Former state Sen. Bob Jubelirer has invited Penn State trustee Keith Eckel to debate university governance reforms in what is a follow-up to the challenge the ex-lawmaker made in the presence of alumni and fans during an anti-board rally two weeks ago.
Eckel said in a statement that he hadn’t received Jubelirer’s letter, which was sent to media outlets on Thursday. Jubelirer asked for a public, moderated debate sometime this fall in the region.
Jubelirer, who ran unsuccessfully for a board seat in the spring, and Eckel had an exchange during the public comment period of the Sept. 20 board meeting on campus. Jubelirer, the lawmaker remembered as being the author of the late-night legislative pay raise and subsequently losing in the following primary election, railed against the board of trustees, accusing the members of not being transparent and resisting popular calls for governance reforms.
For the first time, the board responded to criticism, with Eckel, as the chairman of the board’s governance and long-range planning committee, ticking off a list of reforms, such as strengthening a conflict of interest policy and setting term limits.
“We clearly have a difference of opinion on the appropriate role of the board in reforming critical governance issues,” Jubelirer wrote in the debate offer. “Therefore I would like to invite you to discuss these important issues in a public forum on or near campus this fall where the two of us can have a moderated debate on whether the changes you related in your response to me represents real reform, or whether significant new state legislation is needed to affect that change.”
In the statement from Eckel, the trustee did not accept or decline the offer, but he reiterated the reforms and pointed to the recognition others have made of the university as evidence of progress.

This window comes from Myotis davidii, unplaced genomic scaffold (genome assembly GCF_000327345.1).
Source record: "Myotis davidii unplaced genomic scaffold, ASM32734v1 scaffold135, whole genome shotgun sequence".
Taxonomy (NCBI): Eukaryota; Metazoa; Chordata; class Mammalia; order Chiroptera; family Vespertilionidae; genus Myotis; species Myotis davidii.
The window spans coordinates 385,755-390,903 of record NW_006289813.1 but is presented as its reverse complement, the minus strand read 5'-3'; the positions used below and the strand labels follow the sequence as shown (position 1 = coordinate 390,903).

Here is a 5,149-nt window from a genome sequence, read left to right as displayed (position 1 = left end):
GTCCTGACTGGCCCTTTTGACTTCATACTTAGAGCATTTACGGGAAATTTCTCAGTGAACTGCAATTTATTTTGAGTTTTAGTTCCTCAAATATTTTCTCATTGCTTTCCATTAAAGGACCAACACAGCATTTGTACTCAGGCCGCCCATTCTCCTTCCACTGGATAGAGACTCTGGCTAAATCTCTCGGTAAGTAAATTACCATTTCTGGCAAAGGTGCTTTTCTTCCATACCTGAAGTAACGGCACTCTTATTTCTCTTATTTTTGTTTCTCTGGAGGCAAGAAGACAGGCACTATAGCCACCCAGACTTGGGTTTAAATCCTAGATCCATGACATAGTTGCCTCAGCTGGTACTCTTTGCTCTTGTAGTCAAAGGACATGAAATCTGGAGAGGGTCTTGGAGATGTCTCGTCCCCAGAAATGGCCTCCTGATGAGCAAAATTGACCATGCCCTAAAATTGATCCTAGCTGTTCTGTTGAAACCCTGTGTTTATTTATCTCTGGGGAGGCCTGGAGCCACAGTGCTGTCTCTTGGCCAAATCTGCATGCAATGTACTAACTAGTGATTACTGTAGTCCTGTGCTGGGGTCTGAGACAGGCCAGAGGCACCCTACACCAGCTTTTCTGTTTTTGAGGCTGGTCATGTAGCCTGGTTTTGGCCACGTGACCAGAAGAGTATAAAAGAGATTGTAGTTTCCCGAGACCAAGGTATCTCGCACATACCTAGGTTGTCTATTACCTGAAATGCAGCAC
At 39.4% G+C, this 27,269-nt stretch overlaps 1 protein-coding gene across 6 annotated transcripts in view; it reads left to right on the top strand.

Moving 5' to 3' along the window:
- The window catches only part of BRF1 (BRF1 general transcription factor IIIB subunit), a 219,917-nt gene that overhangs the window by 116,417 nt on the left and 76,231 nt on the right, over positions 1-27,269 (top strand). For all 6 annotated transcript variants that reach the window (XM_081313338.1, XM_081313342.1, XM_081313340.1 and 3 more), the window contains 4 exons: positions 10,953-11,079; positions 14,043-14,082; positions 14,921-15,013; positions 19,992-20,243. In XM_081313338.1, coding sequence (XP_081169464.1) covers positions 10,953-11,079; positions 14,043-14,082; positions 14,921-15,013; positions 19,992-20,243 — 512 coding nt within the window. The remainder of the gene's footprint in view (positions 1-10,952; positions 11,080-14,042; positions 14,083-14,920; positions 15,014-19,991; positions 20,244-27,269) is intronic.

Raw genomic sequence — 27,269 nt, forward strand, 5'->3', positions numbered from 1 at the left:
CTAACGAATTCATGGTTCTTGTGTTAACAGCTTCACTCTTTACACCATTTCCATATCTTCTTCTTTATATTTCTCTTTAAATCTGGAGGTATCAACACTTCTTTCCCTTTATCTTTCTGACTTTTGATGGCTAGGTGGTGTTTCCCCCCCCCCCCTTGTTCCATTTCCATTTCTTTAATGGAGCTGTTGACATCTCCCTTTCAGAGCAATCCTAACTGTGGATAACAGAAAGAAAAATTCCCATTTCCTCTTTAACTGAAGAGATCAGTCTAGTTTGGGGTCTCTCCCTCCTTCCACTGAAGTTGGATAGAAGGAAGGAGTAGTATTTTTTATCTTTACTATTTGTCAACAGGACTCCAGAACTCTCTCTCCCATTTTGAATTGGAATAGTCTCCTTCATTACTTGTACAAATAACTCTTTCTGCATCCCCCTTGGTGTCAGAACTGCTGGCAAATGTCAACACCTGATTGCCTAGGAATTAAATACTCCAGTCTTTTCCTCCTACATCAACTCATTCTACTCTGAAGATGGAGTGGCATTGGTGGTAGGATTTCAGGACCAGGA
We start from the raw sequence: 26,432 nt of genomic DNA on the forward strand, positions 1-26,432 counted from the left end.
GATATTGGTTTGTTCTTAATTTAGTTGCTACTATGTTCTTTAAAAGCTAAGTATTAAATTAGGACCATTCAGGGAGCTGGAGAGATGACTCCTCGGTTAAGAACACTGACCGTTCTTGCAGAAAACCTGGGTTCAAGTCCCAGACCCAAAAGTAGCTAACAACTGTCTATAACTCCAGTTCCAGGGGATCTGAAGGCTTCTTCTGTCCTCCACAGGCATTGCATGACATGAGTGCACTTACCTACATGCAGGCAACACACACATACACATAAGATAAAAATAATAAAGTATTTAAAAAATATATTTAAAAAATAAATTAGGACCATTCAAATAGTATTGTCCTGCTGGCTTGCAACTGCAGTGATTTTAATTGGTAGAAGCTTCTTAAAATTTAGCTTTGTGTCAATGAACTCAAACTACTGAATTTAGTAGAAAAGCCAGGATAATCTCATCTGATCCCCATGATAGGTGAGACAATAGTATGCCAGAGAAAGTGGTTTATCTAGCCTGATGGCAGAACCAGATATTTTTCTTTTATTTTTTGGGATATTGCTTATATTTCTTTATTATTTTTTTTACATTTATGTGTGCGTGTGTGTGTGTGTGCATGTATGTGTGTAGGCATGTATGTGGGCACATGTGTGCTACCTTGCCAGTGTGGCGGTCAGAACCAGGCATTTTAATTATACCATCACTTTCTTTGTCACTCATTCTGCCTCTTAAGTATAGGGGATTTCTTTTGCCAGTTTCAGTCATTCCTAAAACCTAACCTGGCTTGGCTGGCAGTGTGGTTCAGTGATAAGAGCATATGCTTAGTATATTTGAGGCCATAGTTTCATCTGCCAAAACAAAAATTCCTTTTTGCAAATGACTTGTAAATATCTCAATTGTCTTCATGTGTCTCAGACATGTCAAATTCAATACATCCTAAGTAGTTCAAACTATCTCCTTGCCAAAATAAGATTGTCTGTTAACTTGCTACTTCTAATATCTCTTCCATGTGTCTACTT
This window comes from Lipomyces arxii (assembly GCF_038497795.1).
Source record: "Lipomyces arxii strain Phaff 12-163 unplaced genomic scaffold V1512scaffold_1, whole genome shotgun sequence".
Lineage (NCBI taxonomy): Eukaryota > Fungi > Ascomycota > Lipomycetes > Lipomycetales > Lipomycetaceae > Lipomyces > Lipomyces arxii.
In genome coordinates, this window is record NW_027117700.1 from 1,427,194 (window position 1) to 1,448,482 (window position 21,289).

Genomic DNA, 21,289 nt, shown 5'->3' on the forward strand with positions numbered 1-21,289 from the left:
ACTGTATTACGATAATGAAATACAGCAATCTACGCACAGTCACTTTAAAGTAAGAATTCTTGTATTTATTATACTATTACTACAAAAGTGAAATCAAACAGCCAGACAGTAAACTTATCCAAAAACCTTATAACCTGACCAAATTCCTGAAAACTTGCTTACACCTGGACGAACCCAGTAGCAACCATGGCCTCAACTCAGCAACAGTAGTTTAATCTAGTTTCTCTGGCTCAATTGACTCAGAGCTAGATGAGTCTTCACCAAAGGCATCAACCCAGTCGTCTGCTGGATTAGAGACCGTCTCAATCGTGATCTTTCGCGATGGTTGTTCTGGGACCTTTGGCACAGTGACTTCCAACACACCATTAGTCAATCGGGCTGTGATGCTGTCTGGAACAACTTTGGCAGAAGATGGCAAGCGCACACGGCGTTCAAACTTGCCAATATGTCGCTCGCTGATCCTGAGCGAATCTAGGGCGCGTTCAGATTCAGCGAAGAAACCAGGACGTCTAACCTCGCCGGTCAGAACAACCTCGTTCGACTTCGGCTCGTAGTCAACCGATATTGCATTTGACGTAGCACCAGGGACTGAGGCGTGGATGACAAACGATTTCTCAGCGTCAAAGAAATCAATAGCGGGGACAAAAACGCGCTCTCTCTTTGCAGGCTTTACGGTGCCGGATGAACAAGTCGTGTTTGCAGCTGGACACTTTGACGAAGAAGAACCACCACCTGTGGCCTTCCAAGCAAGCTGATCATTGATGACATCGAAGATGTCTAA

“The steps already taken by the (b)oard to improve its governance and oversight are well-documented and have been recognized by important third parties, including Sen. George Mitchell and Moody’s Ratings Service,” Eckel said.
The NCAA-appointed integrity monitor for Penn State, Mitchell praised the university in an annual report on its progress and recommended the NCAA consider changing the scholarship penalty that was part of the sanctions. The NCAA agreed, and its leaders said the scholarships will be restored incrementally by 2016-2017.
Moody’s Ratings Service upgraded in May Penn State’s long-term credit rating from stable to positive on the heels of the reforms the the board approved.
Jubelirer’s invitation also references being surprised that Eckel responded to his remarks during the public comment session. But Chairman Keith Masser had said during a Sept. 19 committee meeting, which Jubelirer attended, that the board would provide responses to comments when appropriate.
Eckel also said he extended an opportunity for people at the governance and long-range planning committee meeting on Sept. 19 to make comments, but Jubelirer did not speak up.
Jubelirer, of Boalsburg, appears to be positioning himself for the 2014 board of trustees election after he finished sixth in this year’s race. He did not receive the endorsement of the alumni group Penn Staters for Responsible Stewardship, which ended up being the key to winning for those endorsed, Barbara Doran, Bill Oldsey and Ted Brown.